Labor Savers

While energy costs may be weighing heavily on our minds in chilly November, labor continues to be the greatest cost in running greenhouse operations. As part of our 25th anniversary celebration, we thought it would be good to present 25 ideas to help you save labor.

Basic Concepts

1) Identify product movement and activities. “When it comes to looking at ways to save labor, it’s really happening in front of you every day,” says Mike Kanczak, a sales representative for Agrinomix, which provides automated solutions for growers. “Once you are trained to look for it, you can see it. If someone is touching something, there is a cost associated with that. Any type of movement or activity with people has a cost associated with it. Once you identify extraneous movement and activities, the next question is, ‘Is this something people have to do or something a machine can do?'”

2) Collect data on which operations require the greatest amount of time. John Bartok, Extension professor emeritus and agricultural engineer from the University of Connecticut, has been helping growers achieve efficiencies with labor and energy use for decades. He says the key areas that require the most labor are transplanting, hand watering, plant selection for shipping, and moving plants in and out of growing areas.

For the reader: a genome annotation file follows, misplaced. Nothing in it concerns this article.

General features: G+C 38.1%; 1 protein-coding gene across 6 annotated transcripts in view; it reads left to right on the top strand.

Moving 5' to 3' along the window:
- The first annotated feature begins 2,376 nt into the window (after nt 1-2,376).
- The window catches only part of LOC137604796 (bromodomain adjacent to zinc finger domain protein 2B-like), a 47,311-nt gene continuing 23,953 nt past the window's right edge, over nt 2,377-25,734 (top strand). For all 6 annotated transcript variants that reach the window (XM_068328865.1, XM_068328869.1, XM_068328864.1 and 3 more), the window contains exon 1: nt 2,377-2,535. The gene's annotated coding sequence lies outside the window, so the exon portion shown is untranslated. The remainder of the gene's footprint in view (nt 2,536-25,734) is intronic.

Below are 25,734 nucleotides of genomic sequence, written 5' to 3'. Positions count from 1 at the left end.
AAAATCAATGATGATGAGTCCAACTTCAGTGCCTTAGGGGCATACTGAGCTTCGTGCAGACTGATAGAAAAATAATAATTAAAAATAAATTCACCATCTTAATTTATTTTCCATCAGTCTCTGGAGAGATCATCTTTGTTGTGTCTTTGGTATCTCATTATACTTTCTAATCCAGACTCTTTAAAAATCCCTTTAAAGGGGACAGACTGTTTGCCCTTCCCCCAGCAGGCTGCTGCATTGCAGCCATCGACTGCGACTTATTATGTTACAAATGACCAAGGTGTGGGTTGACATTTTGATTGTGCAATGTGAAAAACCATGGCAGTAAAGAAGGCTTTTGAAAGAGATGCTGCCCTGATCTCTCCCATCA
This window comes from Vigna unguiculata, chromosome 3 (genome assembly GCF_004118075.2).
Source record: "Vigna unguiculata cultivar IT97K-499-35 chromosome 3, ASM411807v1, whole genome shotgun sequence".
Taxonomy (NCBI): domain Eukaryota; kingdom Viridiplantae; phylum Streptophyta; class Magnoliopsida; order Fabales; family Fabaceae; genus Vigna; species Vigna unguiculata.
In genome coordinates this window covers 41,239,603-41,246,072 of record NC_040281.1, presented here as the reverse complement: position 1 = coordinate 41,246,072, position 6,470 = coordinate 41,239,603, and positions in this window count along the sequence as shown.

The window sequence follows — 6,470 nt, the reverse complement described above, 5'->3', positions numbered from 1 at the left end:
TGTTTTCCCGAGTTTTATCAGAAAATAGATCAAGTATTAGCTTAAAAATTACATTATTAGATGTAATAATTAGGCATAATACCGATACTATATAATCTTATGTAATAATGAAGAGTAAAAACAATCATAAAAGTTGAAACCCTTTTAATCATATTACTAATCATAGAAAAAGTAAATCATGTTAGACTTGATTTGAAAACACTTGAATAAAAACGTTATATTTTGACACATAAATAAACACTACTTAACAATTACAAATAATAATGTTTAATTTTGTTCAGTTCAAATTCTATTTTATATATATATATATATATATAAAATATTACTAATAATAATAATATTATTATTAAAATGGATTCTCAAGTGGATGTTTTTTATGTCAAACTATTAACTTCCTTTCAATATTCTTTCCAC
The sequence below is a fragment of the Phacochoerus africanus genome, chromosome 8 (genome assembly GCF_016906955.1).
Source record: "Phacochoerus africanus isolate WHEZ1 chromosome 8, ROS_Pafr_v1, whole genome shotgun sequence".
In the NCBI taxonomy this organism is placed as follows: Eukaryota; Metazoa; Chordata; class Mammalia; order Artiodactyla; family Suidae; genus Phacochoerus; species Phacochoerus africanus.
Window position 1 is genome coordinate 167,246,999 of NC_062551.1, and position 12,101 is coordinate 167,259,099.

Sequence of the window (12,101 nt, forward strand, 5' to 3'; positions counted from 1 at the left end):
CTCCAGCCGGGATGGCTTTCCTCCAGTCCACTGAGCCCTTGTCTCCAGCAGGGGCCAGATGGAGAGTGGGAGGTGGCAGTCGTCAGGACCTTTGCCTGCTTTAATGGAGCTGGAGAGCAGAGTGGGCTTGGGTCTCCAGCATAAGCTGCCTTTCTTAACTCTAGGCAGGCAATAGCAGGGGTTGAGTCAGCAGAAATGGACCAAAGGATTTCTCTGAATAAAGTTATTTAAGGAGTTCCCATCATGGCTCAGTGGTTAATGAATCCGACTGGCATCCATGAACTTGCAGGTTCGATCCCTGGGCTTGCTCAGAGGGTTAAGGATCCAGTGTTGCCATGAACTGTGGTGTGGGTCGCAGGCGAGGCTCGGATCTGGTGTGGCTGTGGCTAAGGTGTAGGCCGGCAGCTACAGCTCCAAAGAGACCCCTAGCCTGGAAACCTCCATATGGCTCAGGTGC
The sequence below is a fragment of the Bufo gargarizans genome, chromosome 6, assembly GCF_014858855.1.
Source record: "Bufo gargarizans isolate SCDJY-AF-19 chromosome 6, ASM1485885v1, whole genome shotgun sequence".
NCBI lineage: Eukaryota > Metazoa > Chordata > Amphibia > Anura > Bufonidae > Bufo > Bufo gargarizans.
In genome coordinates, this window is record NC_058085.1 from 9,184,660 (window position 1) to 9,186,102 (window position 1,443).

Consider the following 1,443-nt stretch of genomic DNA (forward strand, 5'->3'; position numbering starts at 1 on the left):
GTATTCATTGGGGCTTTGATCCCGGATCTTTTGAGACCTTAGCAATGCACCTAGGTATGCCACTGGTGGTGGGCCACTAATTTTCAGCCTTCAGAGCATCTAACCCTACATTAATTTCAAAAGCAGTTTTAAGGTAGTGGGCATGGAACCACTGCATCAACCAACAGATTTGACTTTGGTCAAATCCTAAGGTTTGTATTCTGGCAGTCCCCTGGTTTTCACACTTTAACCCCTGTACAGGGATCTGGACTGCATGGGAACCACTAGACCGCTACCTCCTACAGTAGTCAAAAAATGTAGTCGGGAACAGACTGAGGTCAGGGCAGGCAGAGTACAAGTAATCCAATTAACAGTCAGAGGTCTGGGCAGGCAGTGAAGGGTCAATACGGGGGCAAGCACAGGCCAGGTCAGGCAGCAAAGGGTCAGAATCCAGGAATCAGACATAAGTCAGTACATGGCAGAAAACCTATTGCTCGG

3) Track true labor use with software. Gain an understanding of your cost per unit and quantity per hour and the impact changes in workflow make by tracking labor. Handheld devices make this even easier. One program designed for our industry is Picas Labor Tracking.

4) Don’t create extra work to keep people busy. Many growers will find more work for employees to do in the off season to justify keeping them year-round. “A lot of growers will have inefficiencies brought on by that thought process,” Kanczak says. “They think it’s okay if it’s wasteful if the person is already here. Rather than fill pots as needed, they will fill in the off season, thinking it doesn’t cost anything and they can work ahead. But the inventory has more cost than hours people are working. In addition to filling the pots, you have to palletize them with shrinkwrap, store them, pay someone to go find them, and move them. If you’re running labor at a different time of the season because it costs less than when you need it, there is a lot of additional cost in handling.”

5) Slow down to work more productively. “Because of our seasonal nature and critical timing of holiday crops, we feel we need to go fast but often find it ends up affecting quality,” Kanczak says. “If machinery outpaces your ability to bring material to the production area or take material away, you have to stop and wait. The perception is that we’re working fast and productively. There’s a lot of stuff flying around, but at the end of the day, the actual throughput doesn’t support this notion. Slowing down flies in the face of everything production people are told to do.”